Gilding adds, “Speaking Norwegian is a challenge, but it is not a big problem at Harstad.” He started only a few months ago, before which he worked three years on the development of a multipurpose geothermal site in the Delft area. “Contrary to the Netherlands, people start early in the morning at Harstad,” says Gilding. “They have lunch before 11 a.m. I have to get used to these kinds of habits.”

“People in Harstad are curious about individual cultures and try to understand and respect them,” says Grabowski. “I see it more as a cultural exchange rather than a challenge.”

“Even if you have a specific problem,” continues Gilding, “experienced colleagues are there to help. One has their kind support in everything from filling in tax forms to job orientation and advice.”

“Many who come to Harstad—especially the young people—are alone and do not know anyone from town or outside of work,” comments Vaka Antonsdottir, a young geologist from Iceland working at Harstad. “The social and the professional life therefore often mix. I believe that is a bit special. What is exceptional here is that you get to spend a lot of time with other employees and colleagues outside the office.”

“If you enjoy nature, gorgeous mountains, and wild landscapes, this is your place,” says Wijker. “Kayaking, biking, fishing, jogging, skiing—we have all sorts of outdoor activities here. We have a special email list for everyone in the office. Whether a new or experienced employee, you are always invited to different group activities and fun stuff outside working hours.”

Northern Norway is known for its brutal weather conditions. There is no darkness during summer, while its winters are dark and cold but amazingly beautiful. Harstad, however, features a milder winter. “It seldom rains here. The temperature varies,” says Thingnes. “It may go below minus 10 during winter. Generally, it is not so cold during winter, neither that hot in the summer.”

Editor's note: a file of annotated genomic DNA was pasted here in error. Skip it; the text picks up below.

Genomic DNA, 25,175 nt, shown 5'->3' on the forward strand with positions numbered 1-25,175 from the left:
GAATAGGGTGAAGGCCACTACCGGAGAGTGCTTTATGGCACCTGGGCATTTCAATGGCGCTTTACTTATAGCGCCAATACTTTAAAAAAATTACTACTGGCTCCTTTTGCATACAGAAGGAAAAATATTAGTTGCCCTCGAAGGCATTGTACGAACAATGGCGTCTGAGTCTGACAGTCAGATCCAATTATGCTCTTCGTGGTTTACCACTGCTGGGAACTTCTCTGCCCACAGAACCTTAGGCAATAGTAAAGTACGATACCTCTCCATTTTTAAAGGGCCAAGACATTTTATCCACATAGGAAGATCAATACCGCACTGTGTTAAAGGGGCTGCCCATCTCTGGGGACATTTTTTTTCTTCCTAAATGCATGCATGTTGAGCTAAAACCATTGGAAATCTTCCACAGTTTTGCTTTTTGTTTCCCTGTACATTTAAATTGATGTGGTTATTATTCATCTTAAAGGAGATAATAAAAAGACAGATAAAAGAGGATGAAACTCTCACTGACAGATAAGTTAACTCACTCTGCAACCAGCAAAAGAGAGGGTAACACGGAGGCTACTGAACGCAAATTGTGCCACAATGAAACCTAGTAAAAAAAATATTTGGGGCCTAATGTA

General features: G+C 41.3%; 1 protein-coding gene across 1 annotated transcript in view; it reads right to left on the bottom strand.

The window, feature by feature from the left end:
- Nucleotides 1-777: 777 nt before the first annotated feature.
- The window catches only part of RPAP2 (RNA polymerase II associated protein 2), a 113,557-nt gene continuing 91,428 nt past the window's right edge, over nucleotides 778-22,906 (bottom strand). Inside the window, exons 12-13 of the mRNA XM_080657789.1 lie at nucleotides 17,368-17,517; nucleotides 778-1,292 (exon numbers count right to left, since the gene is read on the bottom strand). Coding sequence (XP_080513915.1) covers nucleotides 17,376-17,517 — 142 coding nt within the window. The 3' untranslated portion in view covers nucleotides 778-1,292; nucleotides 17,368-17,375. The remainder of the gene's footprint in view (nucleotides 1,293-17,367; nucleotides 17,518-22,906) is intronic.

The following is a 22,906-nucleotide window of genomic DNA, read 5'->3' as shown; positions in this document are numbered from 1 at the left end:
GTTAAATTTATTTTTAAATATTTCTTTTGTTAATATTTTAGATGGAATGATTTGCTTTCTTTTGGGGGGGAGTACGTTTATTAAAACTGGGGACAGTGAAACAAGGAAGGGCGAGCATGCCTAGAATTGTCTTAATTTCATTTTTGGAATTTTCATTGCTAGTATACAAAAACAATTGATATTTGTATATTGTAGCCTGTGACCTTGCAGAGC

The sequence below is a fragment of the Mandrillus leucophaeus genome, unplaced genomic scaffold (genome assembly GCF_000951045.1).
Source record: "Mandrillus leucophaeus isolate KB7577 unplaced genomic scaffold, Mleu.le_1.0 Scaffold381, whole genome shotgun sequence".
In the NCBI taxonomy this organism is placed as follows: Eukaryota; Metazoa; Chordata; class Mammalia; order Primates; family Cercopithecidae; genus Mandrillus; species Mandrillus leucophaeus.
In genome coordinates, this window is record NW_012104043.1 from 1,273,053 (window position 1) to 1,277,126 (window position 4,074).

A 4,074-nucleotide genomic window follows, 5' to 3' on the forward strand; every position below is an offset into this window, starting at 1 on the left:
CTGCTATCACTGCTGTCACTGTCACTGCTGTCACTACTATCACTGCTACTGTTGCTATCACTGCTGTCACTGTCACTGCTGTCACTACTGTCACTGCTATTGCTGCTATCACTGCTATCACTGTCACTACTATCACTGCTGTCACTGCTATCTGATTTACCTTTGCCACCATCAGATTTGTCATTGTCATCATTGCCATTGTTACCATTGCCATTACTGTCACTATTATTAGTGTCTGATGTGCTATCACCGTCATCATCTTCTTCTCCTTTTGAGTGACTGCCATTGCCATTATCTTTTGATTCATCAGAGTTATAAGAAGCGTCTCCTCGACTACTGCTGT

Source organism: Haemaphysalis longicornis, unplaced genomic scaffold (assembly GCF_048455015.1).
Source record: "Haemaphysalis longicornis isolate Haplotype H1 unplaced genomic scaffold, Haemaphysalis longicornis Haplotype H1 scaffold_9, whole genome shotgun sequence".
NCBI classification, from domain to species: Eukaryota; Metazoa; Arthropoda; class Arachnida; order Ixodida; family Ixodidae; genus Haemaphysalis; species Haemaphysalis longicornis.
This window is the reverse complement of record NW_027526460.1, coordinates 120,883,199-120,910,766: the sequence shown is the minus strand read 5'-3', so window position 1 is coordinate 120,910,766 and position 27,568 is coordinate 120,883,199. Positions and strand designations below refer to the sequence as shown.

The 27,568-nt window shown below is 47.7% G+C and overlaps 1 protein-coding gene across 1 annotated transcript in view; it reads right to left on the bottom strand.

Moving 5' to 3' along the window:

“There is no bad weather, only bad clothes,” comments Grabowski, laughing.

“You will be integrated very fast,” says Wijker. Two-and-a-half years ago when he first applied for his position, Wijker mostly thought about working for an international oil company. “I knew the city was small and it had a special climate,” he says, “but I was more into the job. Later, I was surprised to see how great the life is.”

These young professionals shape the future of their company while enjoying their lives in a challenging climate. This is their journey. Joyful like a midnight sun and spectacular like the northern lights.

Amir Soltani has been a senior reservoir engineer at Statoil since November 2008. He is now a part of Statoil’s Petroleum Technology Department working on reservoir history-matching, prediction, short- and long-term prognosis, and field maturation. He has a master’s degree in reservoir engineering and geosciences from IFP School (French Institute of Petroleum) and a PhD in rock physics from Nancy University.